How much do you spend per month in residential utility bills? While energy prices vary drastically from one state to the next, the average U.S. homeowner spends approximately $2,200 on home energy per year!
You can reduce these costs by upgrading to energy-efficient appliances, but a lesser-known technique involves landscaping.
Landscaping and Energy Usage
No, that’s not a typo. Landscaping really can reduce your home’s energy usage. Most homeowners maintain a well-manicured landscape for aesthetic reasons, as it promotes a vibrant and attractive curb appeal. But it may also have a positive impact on the home’s energy usage, blocking out sunlight and wind (among other things).
According to the government-run website Energy.gov, growing the right type of trees in the right locations can save up to 25% of the energy used in a typical home. Over the course of a year, those savings can easily add up to several hundred dollars.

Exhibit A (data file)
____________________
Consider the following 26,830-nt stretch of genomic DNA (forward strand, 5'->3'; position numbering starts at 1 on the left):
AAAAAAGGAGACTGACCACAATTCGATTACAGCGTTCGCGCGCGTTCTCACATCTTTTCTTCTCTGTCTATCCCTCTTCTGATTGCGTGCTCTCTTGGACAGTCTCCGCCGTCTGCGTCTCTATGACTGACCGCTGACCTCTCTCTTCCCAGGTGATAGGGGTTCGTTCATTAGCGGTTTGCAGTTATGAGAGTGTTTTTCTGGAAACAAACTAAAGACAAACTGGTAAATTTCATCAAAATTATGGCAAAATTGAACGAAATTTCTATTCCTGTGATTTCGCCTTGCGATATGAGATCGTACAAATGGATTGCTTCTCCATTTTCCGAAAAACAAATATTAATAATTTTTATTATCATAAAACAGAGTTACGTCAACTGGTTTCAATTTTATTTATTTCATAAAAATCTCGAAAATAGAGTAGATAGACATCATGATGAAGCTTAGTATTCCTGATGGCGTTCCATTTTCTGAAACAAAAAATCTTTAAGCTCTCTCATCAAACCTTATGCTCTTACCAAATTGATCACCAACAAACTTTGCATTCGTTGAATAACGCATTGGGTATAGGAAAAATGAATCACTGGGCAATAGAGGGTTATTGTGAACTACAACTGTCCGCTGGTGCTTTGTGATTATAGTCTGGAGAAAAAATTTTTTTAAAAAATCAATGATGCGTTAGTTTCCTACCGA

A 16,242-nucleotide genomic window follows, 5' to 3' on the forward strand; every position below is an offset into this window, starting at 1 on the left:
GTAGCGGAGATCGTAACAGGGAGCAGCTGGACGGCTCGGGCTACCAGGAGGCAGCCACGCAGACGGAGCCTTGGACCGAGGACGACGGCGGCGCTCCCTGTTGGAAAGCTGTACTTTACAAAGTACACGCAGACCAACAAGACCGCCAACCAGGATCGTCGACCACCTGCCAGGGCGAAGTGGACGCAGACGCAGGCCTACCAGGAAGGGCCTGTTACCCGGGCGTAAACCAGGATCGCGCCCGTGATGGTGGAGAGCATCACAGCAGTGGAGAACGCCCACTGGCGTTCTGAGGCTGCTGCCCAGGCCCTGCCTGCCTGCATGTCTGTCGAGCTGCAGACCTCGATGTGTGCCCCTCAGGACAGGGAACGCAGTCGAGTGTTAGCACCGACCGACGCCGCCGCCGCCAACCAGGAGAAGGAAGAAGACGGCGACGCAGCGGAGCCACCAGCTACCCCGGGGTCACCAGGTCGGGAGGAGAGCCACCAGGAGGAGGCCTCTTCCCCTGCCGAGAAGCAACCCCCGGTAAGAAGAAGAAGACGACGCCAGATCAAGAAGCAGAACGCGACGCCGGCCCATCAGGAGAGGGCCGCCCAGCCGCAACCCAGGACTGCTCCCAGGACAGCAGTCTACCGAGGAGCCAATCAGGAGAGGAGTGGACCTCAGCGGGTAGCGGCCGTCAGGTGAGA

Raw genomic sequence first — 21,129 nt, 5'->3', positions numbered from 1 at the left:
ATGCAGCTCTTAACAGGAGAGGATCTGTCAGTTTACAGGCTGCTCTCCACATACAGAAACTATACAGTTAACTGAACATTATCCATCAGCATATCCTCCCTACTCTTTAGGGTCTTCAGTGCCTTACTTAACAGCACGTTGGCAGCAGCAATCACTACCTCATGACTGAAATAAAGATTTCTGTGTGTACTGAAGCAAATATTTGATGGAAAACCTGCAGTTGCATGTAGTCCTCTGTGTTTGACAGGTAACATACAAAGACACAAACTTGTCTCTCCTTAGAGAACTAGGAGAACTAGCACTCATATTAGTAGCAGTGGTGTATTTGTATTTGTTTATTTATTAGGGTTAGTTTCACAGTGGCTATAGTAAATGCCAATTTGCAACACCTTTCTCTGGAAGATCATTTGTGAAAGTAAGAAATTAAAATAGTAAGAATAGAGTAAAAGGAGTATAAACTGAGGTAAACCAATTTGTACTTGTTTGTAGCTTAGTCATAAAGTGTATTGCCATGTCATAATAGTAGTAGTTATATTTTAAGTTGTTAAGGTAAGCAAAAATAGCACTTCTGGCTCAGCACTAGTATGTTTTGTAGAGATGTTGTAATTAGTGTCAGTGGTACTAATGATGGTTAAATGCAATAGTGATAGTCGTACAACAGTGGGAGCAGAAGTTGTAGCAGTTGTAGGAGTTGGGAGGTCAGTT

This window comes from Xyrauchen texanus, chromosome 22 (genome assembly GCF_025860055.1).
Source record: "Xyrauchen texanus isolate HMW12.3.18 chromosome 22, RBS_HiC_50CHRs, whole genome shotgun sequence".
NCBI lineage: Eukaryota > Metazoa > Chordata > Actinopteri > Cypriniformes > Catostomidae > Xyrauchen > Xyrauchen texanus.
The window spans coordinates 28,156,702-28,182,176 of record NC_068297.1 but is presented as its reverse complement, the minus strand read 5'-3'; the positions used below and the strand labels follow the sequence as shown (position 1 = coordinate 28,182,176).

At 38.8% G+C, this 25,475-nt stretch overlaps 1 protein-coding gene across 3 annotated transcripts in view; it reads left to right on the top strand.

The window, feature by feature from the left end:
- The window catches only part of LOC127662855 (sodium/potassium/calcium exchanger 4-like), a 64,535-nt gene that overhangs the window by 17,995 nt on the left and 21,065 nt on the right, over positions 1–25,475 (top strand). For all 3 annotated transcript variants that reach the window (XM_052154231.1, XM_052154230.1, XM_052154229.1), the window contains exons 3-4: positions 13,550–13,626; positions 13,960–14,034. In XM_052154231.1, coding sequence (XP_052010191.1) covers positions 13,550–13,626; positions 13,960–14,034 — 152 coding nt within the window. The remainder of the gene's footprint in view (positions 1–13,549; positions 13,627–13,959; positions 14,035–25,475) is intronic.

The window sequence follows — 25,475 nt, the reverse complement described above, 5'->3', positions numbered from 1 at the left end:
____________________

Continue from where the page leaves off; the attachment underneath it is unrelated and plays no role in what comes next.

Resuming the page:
Deciduous vs Evergreen Trees for Energy-Efficiency
One of the decisions you’ll have to make when adding trees to your landscape is whether to choose deciduous or evergreen specimens. Evergreen trees offer continuous shade throughout the year, as they don’t shed their leaves. Deciduous, on the other hand, work to block solar heat during the summer while allowing sunlight in during the winter. This makes deciduous trees the preferred choice in terms of energy efficiency.
Of course, the effectiveness of your landscape’s trees in blocking solar heat relies heavily on where they are grown. Deciduous trees are generally best grown in the southern end of your home. Here they can block out 70-90% of the summer sun. And when the fall/winter seasons roll around, they will shed their leaves to allow sunlight in.
Trees do more than just block out sunlight; they can also block out wind. Certain varieties of trees are particularly effective at blocking out the wind, such as pine, oak, cypress, and camphor. Consider growing a “windbreak” of these trees around your home.
You might be wondering how long it will take a deciduous tree to grow? Depending on the particular variety, you can expect a young sapling to reach the roof of a single-story dwelling within 5-10 years. Once it achieves this height, however, it will constantly work to lower your home’s energy usage, assuming it’s grown in the right area.
If we can help with any of your tree care needs give us a call at 512-846-2535 or 512-940-0799 or